Background: Some malignancies including lymphoma, head and neck cancer, and lung cancer are believed to be associated with the reactivation of tuberculosis (TB) because cyclic anti-cancer chemotherapy can induce the leukopenia or immunological deterioration. This report describes the clinical characteristics and treatment response of TB that developed during cyclic anti-cancer chemotherapy in patients with a solid tumor. Materials and Methods: From January 1 2000 to July 31 2004, patients with TB diagnosed microbiologically, pathologically, or clinically during anti-cancer chemotherapy in a tertiary hospital were enrolled, and their medical records were reviewed. Patients with the known risk factors for the reactivation of TB were excluded. Results: Twenty-two patients were enrolled and their mean age was 56.5 years (range 21-78). The male to female ratio was 3.4:1 and pulmonary TB was the main variant (20 patients, 90.9%). Gastric cancer (10 patients, 45.4%) and lymphoma (4 patients, 18.2%) were the leading underlying malignancies. The other malignancies included lung cancer, head and neck cancer, breast cancer, cervix cancer, and ovary cancer. Fifteen patients (68.2%) had a healed scar on a simple chest radiograph suggesting a previous TB infection. Among these patients, new TB lesions involved the same lobe or the ipsilateral pleura in 13 patients (87.6%). An isoniazid and rifampicin based regimen were started in all the subjects except for one patient with a hepatic dysfunction. The mean duration of medication was 9.9 ± 2.4 months and no adverse events resulting in a regimen change were observed. With the exception of 5 patients who died of the progression of the underlying malignancy, 70.6% (12/17) completed the anti-TB treatment. Conclusion: The clinical characteristics and response to anti-TB treatment for TB that developed during anti-cancer chemotherapy for a solid tumor were not different from those of patients who developed TB in the general population.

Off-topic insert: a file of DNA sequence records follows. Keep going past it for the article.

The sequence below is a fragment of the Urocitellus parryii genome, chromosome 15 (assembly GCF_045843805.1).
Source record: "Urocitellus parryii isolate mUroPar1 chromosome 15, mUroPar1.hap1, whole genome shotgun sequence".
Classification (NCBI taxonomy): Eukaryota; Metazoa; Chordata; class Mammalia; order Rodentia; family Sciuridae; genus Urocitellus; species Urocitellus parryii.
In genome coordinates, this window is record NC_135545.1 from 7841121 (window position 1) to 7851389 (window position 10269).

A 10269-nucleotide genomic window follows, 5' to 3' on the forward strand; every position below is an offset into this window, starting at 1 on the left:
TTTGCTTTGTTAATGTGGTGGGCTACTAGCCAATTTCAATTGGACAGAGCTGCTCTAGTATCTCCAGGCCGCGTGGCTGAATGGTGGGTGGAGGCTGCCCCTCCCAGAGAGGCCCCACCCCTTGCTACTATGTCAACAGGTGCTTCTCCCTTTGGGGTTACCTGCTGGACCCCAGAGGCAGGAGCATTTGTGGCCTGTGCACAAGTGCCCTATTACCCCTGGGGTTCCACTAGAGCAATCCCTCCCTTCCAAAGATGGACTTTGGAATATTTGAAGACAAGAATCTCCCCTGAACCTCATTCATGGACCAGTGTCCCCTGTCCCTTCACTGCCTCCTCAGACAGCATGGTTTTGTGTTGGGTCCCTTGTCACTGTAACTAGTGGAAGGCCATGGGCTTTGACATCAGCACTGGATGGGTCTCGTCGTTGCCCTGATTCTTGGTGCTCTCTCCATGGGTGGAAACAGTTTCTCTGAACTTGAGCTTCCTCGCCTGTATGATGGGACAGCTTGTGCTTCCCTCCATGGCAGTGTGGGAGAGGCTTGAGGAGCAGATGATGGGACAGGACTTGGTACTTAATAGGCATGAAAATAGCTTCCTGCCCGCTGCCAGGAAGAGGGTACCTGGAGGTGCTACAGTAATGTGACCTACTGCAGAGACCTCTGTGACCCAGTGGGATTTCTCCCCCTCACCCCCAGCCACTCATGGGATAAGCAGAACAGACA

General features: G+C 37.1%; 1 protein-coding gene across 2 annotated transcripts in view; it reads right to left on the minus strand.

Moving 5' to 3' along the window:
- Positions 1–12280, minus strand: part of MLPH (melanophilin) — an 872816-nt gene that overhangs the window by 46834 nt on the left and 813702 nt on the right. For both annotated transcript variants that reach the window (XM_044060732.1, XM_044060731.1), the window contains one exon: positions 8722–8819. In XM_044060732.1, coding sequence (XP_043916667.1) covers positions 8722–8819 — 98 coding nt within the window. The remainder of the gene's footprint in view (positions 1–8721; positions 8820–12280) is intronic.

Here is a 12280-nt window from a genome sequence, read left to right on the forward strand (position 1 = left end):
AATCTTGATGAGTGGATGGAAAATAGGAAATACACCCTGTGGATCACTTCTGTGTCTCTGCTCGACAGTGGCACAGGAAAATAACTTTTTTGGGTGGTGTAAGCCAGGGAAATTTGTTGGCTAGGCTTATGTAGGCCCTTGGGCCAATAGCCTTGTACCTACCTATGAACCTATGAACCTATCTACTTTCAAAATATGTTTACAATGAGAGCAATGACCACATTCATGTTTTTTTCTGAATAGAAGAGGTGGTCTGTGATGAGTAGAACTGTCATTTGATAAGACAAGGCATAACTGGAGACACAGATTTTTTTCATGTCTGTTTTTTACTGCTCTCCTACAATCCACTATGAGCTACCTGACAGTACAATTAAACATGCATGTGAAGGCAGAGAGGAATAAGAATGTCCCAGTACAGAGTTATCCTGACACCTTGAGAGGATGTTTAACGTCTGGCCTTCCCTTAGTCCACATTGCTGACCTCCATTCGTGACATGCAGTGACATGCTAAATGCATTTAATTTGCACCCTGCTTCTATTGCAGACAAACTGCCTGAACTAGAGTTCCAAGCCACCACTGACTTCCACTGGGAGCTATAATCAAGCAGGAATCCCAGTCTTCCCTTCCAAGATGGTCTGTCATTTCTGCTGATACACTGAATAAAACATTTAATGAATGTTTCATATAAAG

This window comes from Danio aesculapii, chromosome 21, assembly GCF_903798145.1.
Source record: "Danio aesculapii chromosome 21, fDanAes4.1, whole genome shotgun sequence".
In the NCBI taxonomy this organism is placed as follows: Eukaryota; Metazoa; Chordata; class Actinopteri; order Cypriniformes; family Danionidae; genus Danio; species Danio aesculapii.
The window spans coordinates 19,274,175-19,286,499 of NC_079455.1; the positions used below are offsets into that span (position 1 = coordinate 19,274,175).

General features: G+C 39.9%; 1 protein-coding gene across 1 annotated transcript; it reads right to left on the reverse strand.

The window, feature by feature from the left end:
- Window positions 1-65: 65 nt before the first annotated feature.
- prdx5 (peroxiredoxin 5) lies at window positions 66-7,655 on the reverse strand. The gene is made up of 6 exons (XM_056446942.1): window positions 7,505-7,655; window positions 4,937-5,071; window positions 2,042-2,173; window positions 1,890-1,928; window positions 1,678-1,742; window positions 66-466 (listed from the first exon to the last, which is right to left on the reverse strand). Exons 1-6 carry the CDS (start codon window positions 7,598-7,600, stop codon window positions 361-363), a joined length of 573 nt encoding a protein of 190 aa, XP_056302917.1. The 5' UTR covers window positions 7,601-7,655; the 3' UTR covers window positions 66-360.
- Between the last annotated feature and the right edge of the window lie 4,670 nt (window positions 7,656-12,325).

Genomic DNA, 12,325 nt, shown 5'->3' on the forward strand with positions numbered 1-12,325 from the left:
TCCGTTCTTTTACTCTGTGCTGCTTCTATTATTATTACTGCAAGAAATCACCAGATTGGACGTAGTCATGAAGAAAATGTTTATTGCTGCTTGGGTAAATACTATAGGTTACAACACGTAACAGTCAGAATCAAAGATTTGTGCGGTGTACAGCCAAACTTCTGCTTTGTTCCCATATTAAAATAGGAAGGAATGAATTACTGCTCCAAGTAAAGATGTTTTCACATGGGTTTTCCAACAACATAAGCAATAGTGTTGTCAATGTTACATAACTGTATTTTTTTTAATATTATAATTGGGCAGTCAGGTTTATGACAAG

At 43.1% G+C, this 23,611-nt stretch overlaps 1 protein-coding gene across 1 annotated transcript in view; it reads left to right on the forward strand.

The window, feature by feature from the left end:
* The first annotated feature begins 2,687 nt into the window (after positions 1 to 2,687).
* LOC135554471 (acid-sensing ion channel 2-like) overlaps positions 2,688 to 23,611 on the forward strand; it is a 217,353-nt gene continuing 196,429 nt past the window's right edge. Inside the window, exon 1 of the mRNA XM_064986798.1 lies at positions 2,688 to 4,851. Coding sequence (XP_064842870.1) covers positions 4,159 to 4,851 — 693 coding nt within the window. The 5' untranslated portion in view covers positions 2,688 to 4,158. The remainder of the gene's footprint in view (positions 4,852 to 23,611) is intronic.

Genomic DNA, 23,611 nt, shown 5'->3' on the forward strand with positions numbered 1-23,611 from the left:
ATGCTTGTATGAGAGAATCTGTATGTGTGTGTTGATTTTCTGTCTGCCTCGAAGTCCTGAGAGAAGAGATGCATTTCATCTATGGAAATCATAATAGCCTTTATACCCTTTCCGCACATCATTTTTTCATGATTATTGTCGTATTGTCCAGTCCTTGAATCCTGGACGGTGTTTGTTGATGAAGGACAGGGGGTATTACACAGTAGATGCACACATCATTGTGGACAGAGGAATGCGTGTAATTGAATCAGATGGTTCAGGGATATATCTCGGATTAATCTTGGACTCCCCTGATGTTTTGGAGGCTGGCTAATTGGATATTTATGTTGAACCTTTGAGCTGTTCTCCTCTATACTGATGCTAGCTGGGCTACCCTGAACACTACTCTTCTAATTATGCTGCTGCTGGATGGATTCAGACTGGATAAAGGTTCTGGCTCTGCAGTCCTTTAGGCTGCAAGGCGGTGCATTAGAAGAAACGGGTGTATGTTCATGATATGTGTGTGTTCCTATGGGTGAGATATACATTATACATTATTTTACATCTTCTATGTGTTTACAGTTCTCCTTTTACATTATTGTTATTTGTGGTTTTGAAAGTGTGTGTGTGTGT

All Science Journal Classification (ASJC) codes
- Pulmonary and Respiratory Medicine
- Infectious Diseases